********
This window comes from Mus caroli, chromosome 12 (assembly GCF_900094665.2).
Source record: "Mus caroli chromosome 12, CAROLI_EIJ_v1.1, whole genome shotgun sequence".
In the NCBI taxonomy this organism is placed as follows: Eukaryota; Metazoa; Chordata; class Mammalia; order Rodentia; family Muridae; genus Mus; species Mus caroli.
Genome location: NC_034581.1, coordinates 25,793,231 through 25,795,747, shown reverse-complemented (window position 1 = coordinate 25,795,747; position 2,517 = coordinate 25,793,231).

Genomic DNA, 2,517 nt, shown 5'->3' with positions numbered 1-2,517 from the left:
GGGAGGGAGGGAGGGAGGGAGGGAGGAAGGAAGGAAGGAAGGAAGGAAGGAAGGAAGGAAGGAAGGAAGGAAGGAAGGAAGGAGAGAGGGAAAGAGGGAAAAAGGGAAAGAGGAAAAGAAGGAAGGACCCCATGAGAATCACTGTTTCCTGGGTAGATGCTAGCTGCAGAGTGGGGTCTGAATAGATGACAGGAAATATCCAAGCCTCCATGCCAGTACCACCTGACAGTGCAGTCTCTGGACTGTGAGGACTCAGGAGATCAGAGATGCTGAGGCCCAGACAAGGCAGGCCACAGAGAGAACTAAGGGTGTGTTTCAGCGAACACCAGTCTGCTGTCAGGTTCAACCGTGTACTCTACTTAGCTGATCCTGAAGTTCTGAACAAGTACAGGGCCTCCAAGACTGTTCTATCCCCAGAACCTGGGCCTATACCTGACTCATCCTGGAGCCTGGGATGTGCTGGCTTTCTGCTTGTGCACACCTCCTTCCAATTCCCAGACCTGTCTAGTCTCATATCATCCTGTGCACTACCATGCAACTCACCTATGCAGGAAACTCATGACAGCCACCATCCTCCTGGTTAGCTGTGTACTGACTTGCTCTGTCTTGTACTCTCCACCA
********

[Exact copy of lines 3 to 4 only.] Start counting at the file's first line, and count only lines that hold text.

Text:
In the NCBI taxonomy this organism is placed as follows: Eukaryota; Metazoa; Chordata; class Mammalia; order Rodentia; family Muridae; genus Mus; species Mus caroli.
Genome location: NC_034581.1, coordinates 25,793,231 through 25,795,747, shown reverse-complemented (window position 1 = coordinate 25,795,747; position 2,517 = coordinate 25,793,231).